Direct Quantitative Assessment of the Peripheral Artery Collateral Circulation in Patients Undergoing Angiography
Background—Despite the fact that numerous studies pursued the strategy of improving collateral function in patients with peripheral artery disease (PAD), there is currently no method available to quantify collateral arterial function of the lower limb.
Methods and Results—Pressure-derived collateral flow index [CFIp=(Poccl-CVP)/(Pao-CVP); pressure values in mmHg)] of the left superficial femoral artery (SFA) was obtained in patients undergoing elective coronary angiography using a combined pressure/Doppler wire (n=30). Distal occlusive pressure (Poccl) and toe oxygen saturation (SaO2) were measured for 5 minutes (min) under resting conditions, followed by an exercise protocol (repetitive plantar-flexion movements in supine position, n=28). In all patients, balloon occlusion of the SFA over 5 min was painless under resting conditions. CFIp increased during the first 3 min from 0.451±0.168 to 0.551±0.172 (P=0.0003), while SaO2 decreased from 98±2% to 93±7% (P=0.004). Maximal changes of SaO2 were inversely related to maximal CFIp (r2=0.33, P=0.003). During exercise, CFIp dropped within 1 min from 0.560±0.178 to 0.393±0.168 (P<0.0001) and reached its minimum after 2 min of exercise (0.347±0.176) while SaO2 declined to a minimum of 86±6% (P=0.002). Twenty-five patients (89%) experienced pain or cramps/tired muscles, while 3 (11%) remained symptom-free for an occlusion time of 10 min. CFIp values were positively related to the pain-free time span (r2=0.50, P=0.002).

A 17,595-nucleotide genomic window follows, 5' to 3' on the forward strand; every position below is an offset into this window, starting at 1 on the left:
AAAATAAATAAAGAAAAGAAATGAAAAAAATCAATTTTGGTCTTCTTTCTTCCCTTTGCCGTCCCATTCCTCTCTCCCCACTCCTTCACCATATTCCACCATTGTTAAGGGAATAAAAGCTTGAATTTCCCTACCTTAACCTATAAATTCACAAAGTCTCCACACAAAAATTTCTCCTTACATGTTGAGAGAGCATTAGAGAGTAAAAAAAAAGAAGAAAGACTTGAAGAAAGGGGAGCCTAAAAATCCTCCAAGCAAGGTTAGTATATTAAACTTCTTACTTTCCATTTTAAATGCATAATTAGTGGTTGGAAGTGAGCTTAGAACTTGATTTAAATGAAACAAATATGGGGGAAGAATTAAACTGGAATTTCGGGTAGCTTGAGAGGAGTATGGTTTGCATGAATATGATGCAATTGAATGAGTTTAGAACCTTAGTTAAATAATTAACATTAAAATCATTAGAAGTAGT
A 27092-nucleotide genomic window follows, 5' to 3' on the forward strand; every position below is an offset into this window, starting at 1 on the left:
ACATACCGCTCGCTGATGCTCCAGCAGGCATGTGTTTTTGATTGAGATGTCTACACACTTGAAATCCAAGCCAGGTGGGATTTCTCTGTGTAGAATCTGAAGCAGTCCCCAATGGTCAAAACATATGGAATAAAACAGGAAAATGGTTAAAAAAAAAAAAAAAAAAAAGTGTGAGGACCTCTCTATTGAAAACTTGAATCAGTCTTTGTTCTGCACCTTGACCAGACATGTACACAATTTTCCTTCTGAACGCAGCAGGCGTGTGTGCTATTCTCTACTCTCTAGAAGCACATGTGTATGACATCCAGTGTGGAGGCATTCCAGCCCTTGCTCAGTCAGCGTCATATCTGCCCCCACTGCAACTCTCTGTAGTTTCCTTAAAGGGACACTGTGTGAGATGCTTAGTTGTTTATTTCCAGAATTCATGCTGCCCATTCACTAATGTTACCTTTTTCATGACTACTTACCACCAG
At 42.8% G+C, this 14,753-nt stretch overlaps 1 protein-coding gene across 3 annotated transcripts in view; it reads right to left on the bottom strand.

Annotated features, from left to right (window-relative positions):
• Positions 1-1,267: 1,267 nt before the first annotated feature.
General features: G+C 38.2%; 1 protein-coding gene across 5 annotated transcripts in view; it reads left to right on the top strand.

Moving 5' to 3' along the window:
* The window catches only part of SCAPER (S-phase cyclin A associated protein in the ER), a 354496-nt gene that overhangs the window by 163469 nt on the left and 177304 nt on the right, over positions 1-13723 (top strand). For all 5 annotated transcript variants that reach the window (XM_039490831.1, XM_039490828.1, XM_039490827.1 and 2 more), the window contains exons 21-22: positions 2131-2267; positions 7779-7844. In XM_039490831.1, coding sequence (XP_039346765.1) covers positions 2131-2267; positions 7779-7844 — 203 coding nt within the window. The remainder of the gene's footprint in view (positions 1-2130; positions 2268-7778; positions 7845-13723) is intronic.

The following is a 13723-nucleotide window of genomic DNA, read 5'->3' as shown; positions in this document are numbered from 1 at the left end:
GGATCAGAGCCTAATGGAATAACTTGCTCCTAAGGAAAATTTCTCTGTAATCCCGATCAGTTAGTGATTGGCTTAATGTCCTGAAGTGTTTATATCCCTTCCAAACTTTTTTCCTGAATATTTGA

Conclusions—Quantitatively assessed collateral arterial function at rest determined in the non-stenotic SFA is sufficient to prevent ischemic symptoms during a total occlusion of 5 minutes. During exercise, there is a decline in CFIp indicating a supply-demand mismatch via collaterals or — alternatively — a steal phenomenon.
Clinical Trial Registration Information—clinicaltrials.gov. Identifier: NCT01742455.
- balloon occlusion
- exercise physiology
- collateral circulation
- peripheral vasculature
- peripheral artery disease
- Received December 8, 2012.
- Revision received June 17, 2013.
- Accepted June 24, 2013.